The choice of housing materials for athermalizing optics can drastically change the length and weight of the optic. This video uses a previously derived Figure of Merit (FOM) to estimate the length of a passively athermal housing based on housing material selection. A 40% reduction in length of the athermal optic is realized by replacing Aluminum with ALLVAR Alloy 30 in the commonly used Aluminum-Delrin material pair. Interestingly, a reduction to the length of a re-entrant designed is found by reducing the Delrin in the same pair.
We’ve got the figure of merit, that is L2 [length of inner tube or housing] by f [focal length]. And that’s equal to the coefficient of thermal defocus [δ] minus the coefficient of thermal expansion of the outer housing [α1] divided by the coefficient of thermal expansion of the outer housing [α1] minus the coefficient of thermal expansion of the inner housing [α2] now we can take this equation and rearrange it in such a way where we distribute this denominator α1 minus α2 times delta [δ] minus α1 divided by α1 minus α2. This turns into the equation for a line, where this is the slope and this is a constant that gives you an offset. For a particular material pair 1 and 1 you can fit a particular coefficient of thermal defocus [δ].
Aluminum + Delrin Athermal Optic Example
What you wind up seeing is the equation for a line. Now this [graph contains] actually real information from real data, and this would be the aluminum and Delrin system. So α2 or the inner housing is Delrin, and α1 is aluminum, and the slope of this line is equal to 1 divided by α1 minus α2. This term, everything becomes 0, right here – so L2 [Length of outer Delrin housing] over f [focal length] becomes 0 at the point where the coefficient of thermal defocus [δ] is equal to the coefficient of thermal expansion [α] of aluminum.
That’s that condition where the focal length is equal to the length of the outer housing. If you want a coefficient of thermal defocuses [δs] that are lower than the coefficient of thermal expansion [α] for aluminum. Actually, I forgot to do this this is 0, 100, and the units here are ppm per degree Celsius – that would be negative two hundred [ppm°C] negative three hundred [ppm/°C] …zero …one …two …three. What this tells us is if you need a coefficient of thermal defocus [δ] at -100 ppm/°C, you will need your L2 [length of standoff or inner housing] to be approximately 1.5x the length of your focal length [f]. Now we’ve got a way to look at a δ [coefficient of thermal defocus] and understand what the length of a system would look like.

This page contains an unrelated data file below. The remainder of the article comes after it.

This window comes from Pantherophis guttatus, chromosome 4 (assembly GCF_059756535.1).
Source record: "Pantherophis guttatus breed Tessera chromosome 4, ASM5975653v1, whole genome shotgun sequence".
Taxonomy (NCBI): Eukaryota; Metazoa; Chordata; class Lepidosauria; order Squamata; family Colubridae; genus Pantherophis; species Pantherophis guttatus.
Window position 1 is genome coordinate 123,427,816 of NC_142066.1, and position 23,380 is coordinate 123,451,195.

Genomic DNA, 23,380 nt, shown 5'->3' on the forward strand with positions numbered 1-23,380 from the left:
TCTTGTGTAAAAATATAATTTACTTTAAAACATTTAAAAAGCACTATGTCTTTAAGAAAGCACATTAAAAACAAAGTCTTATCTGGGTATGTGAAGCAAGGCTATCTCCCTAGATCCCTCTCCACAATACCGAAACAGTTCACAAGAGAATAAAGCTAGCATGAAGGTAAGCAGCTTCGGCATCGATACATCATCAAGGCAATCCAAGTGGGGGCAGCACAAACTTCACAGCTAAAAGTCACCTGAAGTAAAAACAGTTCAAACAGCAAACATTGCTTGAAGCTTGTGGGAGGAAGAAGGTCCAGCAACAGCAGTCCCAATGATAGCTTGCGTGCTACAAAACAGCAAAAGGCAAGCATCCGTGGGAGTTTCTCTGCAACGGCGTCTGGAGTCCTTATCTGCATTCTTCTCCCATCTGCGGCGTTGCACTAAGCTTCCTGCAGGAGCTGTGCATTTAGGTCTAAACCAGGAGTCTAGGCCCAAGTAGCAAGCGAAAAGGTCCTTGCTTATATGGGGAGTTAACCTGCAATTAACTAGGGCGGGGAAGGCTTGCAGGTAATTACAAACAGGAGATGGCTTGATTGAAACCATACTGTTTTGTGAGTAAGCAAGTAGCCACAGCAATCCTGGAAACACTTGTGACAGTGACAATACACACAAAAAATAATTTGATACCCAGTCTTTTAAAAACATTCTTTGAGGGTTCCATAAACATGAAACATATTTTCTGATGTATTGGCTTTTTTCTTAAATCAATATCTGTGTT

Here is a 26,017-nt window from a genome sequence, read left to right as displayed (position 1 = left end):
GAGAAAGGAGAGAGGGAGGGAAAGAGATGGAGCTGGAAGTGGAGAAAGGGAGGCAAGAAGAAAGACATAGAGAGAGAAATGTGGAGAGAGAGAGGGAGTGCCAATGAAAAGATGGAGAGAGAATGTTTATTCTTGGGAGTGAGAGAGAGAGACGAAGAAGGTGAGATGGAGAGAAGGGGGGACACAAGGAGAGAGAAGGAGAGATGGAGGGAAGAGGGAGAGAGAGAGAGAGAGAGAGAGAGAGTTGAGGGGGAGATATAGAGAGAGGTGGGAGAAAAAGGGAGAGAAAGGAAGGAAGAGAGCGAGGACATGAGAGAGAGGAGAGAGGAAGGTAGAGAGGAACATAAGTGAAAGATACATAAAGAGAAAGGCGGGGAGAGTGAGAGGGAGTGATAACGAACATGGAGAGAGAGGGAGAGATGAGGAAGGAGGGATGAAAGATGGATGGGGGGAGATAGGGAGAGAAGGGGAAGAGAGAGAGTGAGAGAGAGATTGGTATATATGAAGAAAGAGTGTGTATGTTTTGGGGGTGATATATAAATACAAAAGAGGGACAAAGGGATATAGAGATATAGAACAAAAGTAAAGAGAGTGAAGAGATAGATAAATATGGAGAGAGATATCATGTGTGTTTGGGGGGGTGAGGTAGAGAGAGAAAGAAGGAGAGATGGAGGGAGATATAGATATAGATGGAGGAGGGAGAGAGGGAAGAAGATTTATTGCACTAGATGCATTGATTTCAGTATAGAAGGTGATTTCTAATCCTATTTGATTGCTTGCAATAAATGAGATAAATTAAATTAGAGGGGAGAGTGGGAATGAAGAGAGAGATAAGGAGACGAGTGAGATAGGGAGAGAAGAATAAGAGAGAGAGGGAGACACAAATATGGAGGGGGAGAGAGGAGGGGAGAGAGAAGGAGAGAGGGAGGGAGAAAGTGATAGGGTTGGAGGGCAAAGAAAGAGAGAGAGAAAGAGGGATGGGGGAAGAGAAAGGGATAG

Reducing the size of the athermal optic by using ALLVAR Alloy 30 in place of Aluminum
So now finally after all that work, we’re able to start to compare the curves or the lines of different material pairs. If you do something very simple like replace the aluminum with ALLVAR, so ALLVAR [Alloy 30] has a coefficient of thermal expansion of -30 ppm/°C. So δ [coefficient of thermal defocus] here is equal to alpha of ALLVAR alloy 30.
The curve starts at that -30 ppm/°C, moves up kind of like that. Again, where this slope is equal to 1 over the coefficient of thermal expansion of the ALLVAR [αallvar] minus the coefficient of thermal expansion of the Delrin [αDelrin]. You’ll also notice, in addition to the decreased slope, you also have a shifting, so you don’t have to use that re-entrant design for values above negative 30 ppm/°C. And if you look at the savings or the reduction, overall, it’s approximately 40%. So, there’s about a 40% reduction in the overall length [Loverall] of that total athermal housing when you compare aluminum to ALLVAR for the outer housing while keeping Delrin the same for the inner housing.
Replacing Delrin with ALLVAR Alloy 30 to create a smaller re-entrant design for athermal optics.
If we take a step back and look at the aluminum + Delrin system, again it’s bounded by the coefficient of thermal expansion of aluminum [αaluminum], and instead of replacing the aluminum with ALLVAR alloy 30 we replace the Delrin with the ALLVAR alloy 30, we see something interesting. First, the coefficient of thermal expansion of ALLVAR [αALLVAR] at -30 ppm/°C is where this line starts. The slope is a lot steeper than the aluminum + Delrin system, but you do get a region where it is still shorter than the aluminum Delrin system. This is ALLVAR alloy 30 plus aluminum. So, all the way down to about -120 ppm/°C, you still get a length savings of the ALLVAR Alloy 30 + aluminum system compared to the traditional aluminum and Delrin system.
This presents some interesting and strange things, for example, you can machine ALLVAR and aluminum to much tighter tolerances than Delrin because they are alloys and the magnitude of the thermal expansion coefficients [α] are smaller. You can also potentially have some weight and linearity savings.
Now we’ve got something really exciting because of this figure of merit that we developed we can now start to plug in different coefficients of thermal expansion and of different materials and start to really directly compare the results, so we can have a really good understanding of not just if it’s going to save in the length, but how much [total length] it’s going to save [in the optic.]